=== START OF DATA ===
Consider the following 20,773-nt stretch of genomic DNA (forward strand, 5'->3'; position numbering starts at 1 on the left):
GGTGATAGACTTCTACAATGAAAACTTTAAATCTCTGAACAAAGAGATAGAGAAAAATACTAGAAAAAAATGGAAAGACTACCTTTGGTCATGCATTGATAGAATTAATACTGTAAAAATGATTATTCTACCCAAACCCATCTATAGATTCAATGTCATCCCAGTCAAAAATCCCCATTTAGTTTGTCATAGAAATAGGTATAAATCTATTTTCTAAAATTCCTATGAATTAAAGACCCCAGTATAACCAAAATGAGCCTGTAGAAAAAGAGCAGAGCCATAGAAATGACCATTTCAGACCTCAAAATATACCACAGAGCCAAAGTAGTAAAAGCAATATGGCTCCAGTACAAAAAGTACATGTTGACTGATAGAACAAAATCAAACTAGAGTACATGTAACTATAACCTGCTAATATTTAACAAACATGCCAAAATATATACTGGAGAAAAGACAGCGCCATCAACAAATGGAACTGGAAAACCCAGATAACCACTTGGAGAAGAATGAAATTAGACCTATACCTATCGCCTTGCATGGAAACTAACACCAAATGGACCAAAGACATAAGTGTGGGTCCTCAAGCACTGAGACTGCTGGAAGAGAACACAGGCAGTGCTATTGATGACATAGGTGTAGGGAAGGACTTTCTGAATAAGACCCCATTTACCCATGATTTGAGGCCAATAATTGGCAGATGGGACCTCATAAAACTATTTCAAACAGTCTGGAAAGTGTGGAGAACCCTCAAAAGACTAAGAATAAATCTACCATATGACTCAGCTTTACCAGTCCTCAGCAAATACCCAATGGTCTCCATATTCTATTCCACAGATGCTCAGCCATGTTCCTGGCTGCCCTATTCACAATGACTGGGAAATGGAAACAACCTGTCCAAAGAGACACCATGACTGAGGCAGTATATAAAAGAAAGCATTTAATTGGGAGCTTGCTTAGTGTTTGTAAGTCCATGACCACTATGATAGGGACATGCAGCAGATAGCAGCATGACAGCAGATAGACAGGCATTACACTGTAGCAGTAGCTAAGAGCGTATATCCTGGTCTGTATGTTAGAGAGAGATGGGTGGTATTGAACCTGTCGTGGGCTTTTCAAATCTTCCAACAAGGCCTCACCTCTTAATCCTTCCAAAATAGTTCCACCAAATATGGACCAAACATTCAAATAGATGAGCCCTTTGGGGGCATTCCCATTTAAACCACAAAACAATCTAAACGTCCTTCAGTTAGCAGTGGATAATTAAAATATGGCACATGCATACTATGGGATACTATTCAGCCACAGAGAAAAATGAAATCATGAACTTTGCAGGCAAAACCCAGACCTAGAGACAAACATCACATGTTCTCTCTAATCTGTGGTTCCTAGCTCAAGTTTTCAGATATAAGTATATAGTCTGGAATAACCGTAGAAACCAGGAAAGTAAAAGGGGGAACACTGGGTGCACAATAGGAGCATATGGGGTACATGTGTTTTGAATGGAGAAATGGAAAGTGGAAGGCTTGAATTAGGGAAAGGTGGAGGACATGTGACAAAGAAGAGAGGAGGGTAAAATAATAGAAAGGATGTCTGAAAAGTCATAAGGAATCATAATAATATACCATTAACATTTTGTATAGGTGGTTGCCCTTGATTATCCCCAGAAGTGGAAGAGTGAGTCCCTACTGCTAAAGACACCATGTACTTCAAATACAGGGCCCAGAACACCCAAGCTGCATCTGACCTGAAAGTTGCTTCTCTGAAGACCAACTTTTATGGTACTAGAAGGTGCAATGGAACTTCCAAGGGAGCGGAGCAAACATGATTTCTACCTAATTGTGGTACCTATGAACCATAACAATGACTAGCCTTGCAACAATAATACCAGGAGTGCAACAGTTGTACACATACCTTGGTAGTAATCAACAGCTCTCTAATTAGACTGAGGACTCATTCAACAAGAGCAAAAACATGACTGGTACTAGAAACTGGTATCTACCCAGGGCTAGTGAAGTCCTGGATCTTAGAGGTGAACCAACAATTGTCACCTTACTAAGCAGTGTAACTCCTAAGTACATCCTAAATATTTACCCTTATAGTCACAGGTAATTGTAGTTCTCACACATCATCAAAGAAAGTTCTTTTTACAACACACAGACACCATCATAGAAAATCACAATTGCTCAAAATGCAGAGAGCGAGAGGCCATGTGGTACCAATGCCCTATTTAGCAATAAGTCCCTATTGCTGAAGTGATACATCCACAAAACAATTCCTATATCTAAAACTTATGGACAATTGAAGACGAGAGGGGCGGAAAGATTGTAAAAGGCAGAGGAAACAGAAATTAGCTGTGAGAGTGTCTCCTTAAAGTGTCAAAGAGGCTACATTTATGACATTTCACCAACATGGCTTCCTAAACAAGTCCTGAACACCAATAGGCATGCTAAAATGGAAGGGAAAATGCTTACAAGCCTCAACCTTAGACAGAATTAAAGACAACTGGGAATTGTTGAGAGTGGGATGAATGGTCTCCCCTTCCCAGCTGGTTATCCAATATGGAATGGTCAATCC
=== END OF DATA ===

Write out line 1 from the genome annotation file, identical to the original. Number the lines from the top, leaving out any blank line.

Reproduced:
Consider the following 20,773-nt stretch of genomic DNA (forward strand, 5'->3'; position numbering starts at 1 on the left):